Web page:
Past masters are proving to be just that in this edition, struggling to perform to their high standards
It was with much fanfare that Mumbai Indians unveiled Ricky Ponting as their captain after buying him at the auction just before the sixth edition of the Indian Premier League.
Having initially spread the word that Sachin Tendulkar would once again take over as the skipper, Mumbai installed the former Australian captain at the helm.
It was apparently to take the attention of other franchises away from Ponting that a veil of secrecy was maintained around Mumbai’s plans to appoint the Aussie as their leader. With their enviable ensemble of coaching staff – which includes (Chief Mentor) Anil Kumble, (coach) John Wright, (fielding coach) Jonty Rhodes to name a few – Mumbai were ready to take on the world.
It was indeed a dream-come-true of every cricket connoisseur to see two contemporary batting greats – Tendulkar and Ponting who vied for the best-batsman tag at various stages of their celebrated international careers — in the same team; more so when they walked out to open the innings. They were expected to turn the clock back and produce some vintage stuff. Unfortunately, it wasn’t to be.
After six games, Mumbai realised their ambitious project had some snags in it. In the six games he played and captained, Ponting could manage a mere 52 runs at an average of 10.40. Two consecutive losses to Rajasthan Royals and Delhi Daredevils in away matches were enough to convince the Tasmanian that he needed to relinquish his seat of power, even if temporarily. With Mumbai doing exceedingly well under new captain Rohit Sharma, it will be extremely difficult for Ponting to return to the playing 11.
Have we seen the last of Ponting in IPL then? It was indeed sad to see the legend, who would decimate the best of bowling attacks in the world, being foxed by a bowler like Ajit Chandila, who hasn’t played a first-class match in over two years for his state team Haryana. Even in international cricket, you have very rare instances of a skipper stepping down due to lack of form but given the franchise pressure in IPL, non-performing captains feel obligated to drop themselves.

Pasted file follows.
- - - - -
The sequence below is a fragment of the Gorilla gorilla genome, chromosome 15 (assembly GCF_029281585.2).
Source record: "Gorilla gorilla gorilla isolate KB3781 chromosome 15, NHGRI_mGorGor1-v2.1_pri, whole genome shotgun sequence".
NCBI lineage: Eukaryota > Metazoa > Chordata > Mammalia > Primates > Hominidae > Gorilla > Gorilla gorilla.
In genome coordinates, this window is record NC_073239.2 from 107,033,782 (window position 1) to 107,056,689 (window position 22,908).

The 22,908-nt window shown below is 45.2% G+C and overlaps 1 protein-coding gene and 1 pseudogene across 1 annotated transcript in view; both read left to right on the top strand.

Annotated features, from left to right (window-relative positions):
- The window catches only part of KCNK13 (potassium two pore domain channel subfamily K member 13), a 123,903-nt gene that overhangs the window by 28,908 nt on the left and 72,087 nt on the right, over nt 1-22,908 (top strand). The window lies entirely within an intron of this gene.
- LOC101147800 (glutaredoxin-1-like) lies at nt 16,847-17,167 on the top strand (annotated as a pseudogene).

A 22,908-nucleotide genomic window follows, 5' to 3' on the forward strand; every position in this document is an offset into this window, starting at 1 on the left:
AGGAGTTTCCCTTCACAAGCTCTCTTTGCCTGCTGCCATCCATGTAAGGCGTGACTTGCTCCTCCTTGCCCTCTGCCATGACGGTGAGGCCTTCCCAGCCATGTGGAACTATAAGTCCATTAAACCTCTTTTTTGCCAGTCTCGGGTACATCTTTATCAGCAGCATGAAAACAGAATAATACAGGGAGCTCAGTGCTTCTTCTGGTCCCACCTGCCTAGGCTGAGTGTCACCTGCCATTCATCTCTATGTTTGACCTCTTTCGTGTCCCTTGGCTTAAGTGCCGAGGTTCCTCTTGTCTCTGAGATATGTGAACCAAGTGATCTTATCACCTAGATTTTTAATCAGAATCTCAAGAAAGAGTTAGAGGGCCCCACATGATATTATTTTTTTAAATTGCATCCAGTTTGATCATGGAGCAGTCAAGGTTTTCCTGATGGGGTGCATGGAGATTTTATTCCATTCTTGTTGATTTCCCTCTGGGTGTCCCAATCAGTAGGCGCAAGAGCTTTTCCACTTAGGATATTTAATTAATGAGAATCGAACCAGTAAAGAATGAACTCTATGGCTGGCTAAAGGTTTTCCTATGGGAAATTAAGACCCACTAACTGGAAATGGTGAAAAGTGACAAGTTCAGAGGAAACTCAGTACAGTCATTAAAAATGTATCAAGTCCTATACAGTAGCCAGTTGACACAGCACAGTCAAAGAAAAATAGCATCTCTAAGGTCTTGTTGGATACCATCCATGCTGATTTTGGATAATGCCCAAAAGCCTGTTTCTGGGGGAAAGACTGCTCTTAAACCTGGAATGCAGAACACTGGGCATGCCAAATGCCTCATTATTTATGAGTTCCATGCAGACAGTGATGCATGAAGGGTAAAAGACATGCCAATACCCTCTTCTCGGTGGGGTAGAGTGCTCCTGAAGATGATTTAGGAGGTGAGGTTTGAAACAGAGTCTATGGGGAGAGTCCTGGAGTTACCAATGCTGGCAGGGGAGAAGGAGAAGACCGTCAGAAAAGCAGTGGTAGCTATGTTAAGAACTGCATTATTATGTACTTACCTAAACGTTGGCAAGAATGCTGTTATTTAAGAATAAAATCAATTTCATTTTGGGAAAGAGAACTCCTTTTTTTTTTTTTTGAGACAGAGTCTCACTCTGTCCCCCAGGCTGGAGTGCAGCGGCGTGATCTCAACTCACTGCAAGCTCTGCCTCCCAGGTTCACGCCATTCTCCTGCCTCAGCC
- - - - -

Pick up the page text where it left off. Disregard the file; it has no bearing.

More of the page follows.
Ponting, though, has company. His former Australian team-mate Adam Gilchrist had to sit out after managing just 94 runs in eight matches. It wasn’t just the runs that have dried up, Gilchrist’s wicket-keeping too has taken a beating. He has dropped sitters and missed easy stumping chances this season, a clear indicator of poor reflexes due to advancing years. It was, however, Kumar Sangakkara who set this trend of captains dropping out of the side. He sat out a few matches in 2012 when he was leading the now-defunct Deccan Chargers and he did so again with Sunrisers Hyderabad after a string of poor scores.
Ponting’s opening partner, Sachin Tendulkar, hasn’t exactly covered himself in glory. Having mustered just 171 runs in 10 matches at 17.10 if he is still in Mumbai’s scheme of things, it’s only because he is Tendulkar. His mode of dismissals, bowled off incoming deliveries — common in his international tenure in recent times — has been extended to IPL as well and it doesn’t make for a pretty picture.
Have these players overstayed their welcome? One thing is clear though. As much as T20 is a batsman’s game, it’s also more cruel to them. A bowler like Muttiah Muralitharan, though not the same force at 40-plus that he was a couple of years ago, still can hold his own as did Anil Kumble till he was an active player. Tendulkar still pulls out his straight drive and Ponting that dreaded pull. But they appear to have lost that ability to do it on a consistent basis.
Among the 35-plus brigade, Chennai Super Kings’ opener Michael Hussey and to a lesser extent Rajasthan Royals’ captain Rahul Dravid have been doing well. Hussey, having retired from international cricket, continues to be one of CSK’s mainstays with 485 runs in 10 outings. In just over two weeks’ time, the left-hander will turn 38 but his fitness levels and fielding abilities are among the best. Dravid hasn’t been as remarkable but his 250 runs to go with his inspiring captaincy has made him unavoidable for Royals.
These, however, are exceptions and not the rule. An 18-year-old Sanju Samson, still far from playing an international and coming from cricketing outpost Kerala, seems more relevant to IPL than the 39-year-old Test and ODI great Ponting. Obviously, it’s not the money that forces these players to make a mockery of themselves. In some cases it’s pure desire to keep the passion going and in others it could be pure ego. Sourav Ganguly lived in perpetual denial that he was past his sell by date. Just to prove a point to the Knight Riders, who didn’t buy him in the 2011 auction, he joined the Pune Warriors but ended up justifying Kolkata’s decision to shun him. The master of timing never got it right when he came to calling time. And alas, he is not the only one to get it wrong!